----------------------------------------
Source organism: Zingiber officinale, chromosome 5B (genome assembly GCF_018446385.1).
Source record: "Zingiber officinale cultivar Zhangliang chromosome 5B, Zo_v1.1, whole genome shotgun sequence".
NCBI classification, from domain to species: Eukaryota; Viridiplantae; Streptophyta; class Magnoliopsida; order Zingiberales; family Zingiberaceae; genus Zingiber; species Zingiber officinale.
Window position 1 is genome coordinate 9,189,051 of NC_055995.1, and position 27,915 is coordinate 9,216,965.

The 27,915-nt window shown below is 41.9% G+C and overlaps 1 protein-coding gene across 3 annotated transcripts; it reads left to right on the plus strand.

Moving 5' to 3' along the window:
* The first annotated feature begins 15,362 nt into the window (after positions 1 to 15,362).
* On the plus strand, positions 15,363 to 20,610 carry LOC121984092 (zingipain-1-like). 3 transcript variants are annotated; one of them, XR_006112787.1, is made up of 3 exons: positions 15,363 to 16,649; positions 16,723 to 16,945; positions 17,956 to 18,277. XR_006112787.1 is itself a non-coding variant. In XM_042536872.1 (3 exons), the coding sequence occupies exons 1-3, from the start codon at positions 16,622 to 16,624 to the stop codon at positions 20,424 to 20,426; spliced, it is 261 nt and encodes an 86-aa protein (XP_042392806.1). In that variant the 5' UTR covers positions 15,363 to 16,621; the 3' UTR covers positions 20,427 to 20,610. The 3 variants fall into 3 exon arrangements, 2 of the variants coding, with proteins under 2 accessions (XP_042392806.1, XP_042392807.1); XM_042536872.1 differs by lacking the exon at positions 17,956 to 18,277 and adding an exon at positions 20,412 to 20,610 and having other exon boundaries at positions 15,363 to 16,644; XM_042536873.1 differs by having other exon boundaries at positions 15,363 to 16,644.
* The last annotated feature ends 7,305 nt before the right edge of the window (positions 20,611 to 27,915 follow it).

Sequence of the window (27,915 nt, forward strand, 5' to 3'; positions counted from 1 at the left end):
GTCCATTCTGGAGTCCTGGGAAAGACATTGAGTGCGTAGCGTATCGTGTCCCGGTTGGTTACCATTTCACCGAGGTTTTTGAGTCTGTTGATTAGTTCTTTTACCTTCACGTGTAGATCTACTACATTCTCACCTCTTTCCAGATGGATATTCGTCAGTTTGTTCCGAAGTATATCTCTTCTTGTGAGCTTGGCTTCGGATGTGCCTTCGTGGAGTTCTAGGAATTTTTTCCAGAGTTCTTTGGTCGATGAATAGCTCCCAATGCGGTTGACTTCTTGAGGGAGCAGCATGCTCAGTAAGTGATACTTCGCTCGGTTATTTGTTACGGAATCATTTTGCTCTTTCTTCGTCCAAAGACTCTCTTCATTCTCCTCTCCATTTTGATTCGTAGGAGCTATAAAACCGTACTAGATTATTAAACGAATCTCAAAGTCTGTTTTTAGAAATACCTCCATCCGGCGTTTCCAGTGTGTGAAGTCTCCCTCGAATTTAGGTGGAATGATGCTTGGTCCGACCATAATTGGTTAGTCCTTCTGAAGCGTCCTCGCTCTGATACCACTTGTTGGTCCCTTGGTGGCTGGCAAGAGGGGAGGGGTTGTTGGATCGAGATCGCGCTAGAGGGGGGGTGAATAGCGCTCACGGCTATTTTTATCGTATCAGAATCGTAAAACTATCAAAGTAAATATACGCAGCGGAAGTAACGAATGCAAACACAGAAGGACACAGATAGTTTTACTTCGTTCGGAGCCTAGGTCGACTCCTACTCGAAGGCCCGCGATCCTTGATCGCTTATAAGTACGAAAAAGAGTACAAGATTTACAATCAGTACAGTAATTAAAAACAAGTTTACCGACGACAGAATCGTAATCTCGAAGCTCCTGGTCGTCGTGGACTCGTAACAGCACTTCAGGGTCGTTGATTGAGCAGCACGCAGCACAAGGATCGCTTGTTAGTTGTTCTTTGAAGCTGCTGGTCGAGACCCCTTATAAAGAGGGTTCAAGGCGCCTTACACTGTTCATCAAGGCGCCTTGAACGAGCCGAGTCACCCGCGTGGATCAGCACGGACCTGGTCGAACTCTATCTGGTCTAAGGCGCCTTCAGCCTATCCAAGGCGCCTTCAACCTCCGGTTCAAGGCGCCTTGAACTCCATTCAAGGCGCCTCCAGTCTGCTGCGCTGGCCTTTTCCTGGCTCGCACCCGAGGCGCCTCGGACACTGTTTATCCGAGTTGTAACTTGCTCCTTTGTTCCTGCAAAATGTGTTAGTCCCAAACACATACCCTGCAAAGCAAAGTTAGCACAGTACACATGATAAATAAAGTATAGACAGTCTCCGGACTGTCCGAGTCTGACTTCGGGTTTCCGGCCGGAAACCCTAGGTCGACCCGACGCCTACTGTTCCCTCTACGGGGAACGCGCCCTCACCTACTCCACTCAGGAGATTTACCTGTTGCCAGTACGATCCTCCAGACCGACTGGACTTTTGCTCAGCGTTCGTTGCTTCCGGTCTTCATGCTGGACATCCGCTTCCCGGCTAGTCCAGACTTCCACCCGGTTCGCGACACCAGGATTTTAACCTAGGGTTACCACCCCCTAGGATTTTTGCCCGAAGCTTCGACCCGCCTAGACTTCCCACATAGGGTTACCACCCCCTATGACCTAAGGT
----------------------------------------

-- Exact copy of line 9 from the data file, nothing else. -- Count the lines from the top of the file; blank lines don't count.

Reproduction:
* The last annotated feature ends 7,305 nt before the right edge of the window (positions 20,611 to 27,915 follow it).